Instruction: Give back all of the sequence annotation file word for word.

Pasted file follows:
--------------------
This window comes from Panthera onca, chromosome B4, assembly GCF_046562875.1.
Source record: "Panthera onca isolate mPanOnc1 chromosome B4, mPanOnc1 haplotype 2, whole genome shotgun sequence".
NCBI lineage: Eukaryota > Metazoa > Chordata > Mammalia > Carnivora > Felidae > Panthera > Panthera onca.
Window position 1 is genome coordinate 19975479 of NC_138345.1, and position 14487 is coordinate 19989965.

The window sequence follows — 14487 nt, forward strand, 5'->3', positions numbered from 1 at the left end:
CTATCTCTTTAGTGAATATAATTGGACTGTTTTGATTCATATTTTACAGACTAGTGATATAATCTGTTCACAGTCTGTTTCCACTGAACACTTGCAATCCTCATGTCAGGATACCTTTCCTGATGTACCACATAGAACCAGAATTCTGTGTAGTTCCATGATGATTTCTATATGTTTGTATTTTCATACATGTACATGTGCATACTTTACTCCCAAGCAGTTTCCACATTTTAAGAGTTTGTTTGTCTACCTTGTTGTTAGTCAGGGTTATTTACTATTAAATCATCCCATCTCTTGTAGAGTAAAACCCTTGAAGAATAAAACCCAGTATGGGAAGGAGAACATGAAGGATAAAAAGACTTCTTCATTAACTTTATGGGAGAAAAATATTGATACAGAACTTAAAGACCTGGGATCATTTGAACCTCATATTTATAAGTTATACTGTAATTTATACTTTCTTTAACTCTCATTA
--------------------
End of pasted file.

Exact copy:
This window comes from Panthera onca, chromosome B4, assembly GCF_046562875.1.
Source record: "Panthera onca isolate mPanOnc1 chromosome B4, mPanOnc1 haplotype 2, whole genome shotgun sequence".
NCBI lineage: Eukaryota > Metazoa > Chordata > Mammalia > Carnivora > Felidae > Panthera > Panthera onca.
Window position 1 is genome coordinate 19975479 of NC_138345.1, and position 14487 is coordinate 19989965.

The window sequence follows — 14487 nt, forward strand, 5'->3', positions numbered from 1 at the left end:
CTATCTCTTTAGTGAATATAATTGGACTGTTTTGATTCATATTTTACAGACTAGTGATATAATCTGTTCACAGTCTGTTTCCACTGAACACTTGCAATCCTCATGTCAGGATACCTTTCCTGATGTACCACATAGAACCAGAATTCTGTGTAGTTCCATGATGATTTCTATATGTTTGTATTTTCATACATGTACATGTGCATACTTTACTCCCAAGCAGTTTCCACATTTTAAGAGTTTGTTTGTCTACCTTGTTGTTAGTCAGGGTTATTTACTATTAAATCATCCCATCTCTTGTAGAGTAAAACCCTTGAAGAATAAAACCCAGTATGGGAAGGAGAACATGAAGGATAAAAAGACTTCTTCATTAACTTTATGGGAGAAAAATATTGATACAGAACTTAAAGACCTGGGATCATTTGAACCTCATATTTATAAGTTATACTGTAATTTATACTTTCTTTAACTCTCATTA